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Case Studies \ Preventing Financial Fraud - Securing Email
With advent of digital information, communication has become blazing fast; and so has risen the opportunity for online fraud.
Many organizations have fallen victim to digital impersonation of key individuals. These “identities” are obtained using various approaches, the most common of them being – Phishing.
By phishing, an impersonator obtains sensitive information with the intent to use that information for illegitimate gains. The success of a phishing attack requires establishing trust with the victim. Attackers use various techniques to gain this trust:
Following are noteworthy excerpts from articles that highlight the extent of financial damage these frauds are causing:
“On a global scale, this translates to losses of approximately $3.7 trillion, according to anti-fraud experts.
Small Companies Suffer Greater Monetary Losses
While both large and small organizations fall victim to occupational fraud, the ACFE found that companies with fewer than 100 employees are particularly vulnerable compared to their larger counterparts.”
“Fifteen percent of respondents, who had a breach or compromise, estimated the cost of that breach at between $500,000 and a $1 million, with 6% putting the figure at $5 million or more.”
Thankfully, using a few techniques, such as setting up SPF, DKIM and DMARC (detailed at the end of the study), the risks associated with malicious actors, that use email to perpetrate these types of fraud, can almost be eliminated.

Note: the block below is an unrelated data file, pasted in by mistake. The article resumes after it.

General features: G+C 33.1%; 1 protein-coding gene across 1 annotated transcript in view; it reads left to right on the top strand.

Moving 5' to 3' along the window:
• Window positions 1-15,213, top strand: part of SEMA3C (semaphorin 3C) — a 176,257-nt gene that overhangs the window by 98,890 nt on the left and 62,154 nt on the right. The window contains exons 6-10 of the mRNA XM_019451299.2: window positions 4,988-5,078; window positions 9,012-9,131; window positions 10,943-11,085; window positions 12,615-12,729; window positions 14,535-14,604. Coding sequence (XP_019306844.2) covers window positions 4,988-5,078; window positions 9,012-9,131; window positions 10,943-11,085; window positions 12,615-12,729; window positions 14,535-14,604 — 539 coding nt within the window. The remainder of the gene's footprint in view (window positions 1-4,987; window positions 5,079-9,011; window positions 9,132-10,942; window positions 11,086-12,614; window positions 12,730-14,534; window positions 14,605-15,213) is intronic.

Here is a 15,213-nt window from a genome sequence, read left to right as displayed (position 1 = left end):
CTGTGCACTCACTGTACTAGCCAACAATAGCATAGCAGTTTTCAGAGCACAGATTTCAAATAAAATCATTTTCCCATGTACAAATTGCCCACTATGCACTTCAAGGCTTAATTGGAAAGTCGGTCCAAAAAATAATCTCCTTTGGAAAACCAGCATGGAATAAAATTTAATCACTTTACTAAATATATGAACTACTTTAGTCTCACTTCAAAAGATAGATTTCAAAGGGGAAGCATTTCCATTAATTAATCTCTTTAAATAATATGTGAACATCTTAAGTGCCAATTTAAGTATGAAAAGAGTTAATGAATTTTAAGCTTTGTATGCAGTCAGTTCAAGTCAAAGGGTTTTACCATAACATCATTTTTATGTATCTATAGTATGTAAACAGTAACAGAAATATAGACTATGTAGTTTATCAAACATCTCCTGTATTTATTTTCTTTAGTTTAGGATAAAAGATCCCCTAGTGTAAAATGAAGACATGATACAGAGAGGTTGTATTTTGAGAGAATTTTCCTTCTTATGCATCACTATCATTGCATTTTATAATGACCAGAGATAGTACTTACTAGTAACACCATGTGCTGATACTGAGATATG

Combating Digital Fraud should be approached from two fronts:
Since this fighting email fraud is restrictive in nature, it does present a situation where legitimate emails from business partners with improperly configured email systems might be bounced.
Also, the proposed technical solutions are apt in flagging emails originating from non-authorized sources; the end user still needs to be trained to be vigilant of impersonators that may send emails from addresses similar to the impersonated account. These emails may be technically setup to be authorized and may appear authentic due to the similarity in the addresses.
e.g. [email protected] and [email protected]
Notice the difference in the domain name?
Here is an actual email sent by fraudster in an attempt to trick them to transfer funds. To maintain privacy we’ve starred and scrambled information:
This one in particular was a good example of identifying both sender and receiver, which increases the probability of successful attack manifolds.
Preventive Methods – Administrative Controls
Most of us would agree that it is a technological problem, which requires a technological solution. So following are ways through which an organization can combat and minimize the risk outsiders pretending to be them:
Cloud providers:v=spf1 include:spf.protection.outlook.com include:argustech.com ~all
Own Mail server:v=spf1 a ip4:188.8.131.52/28 include:argustech.com ~all
ArgusTech SPF record: v=spf1 include:spf.protection.outlook.com IP184.108.40.206 ip220.127.116.11 ~all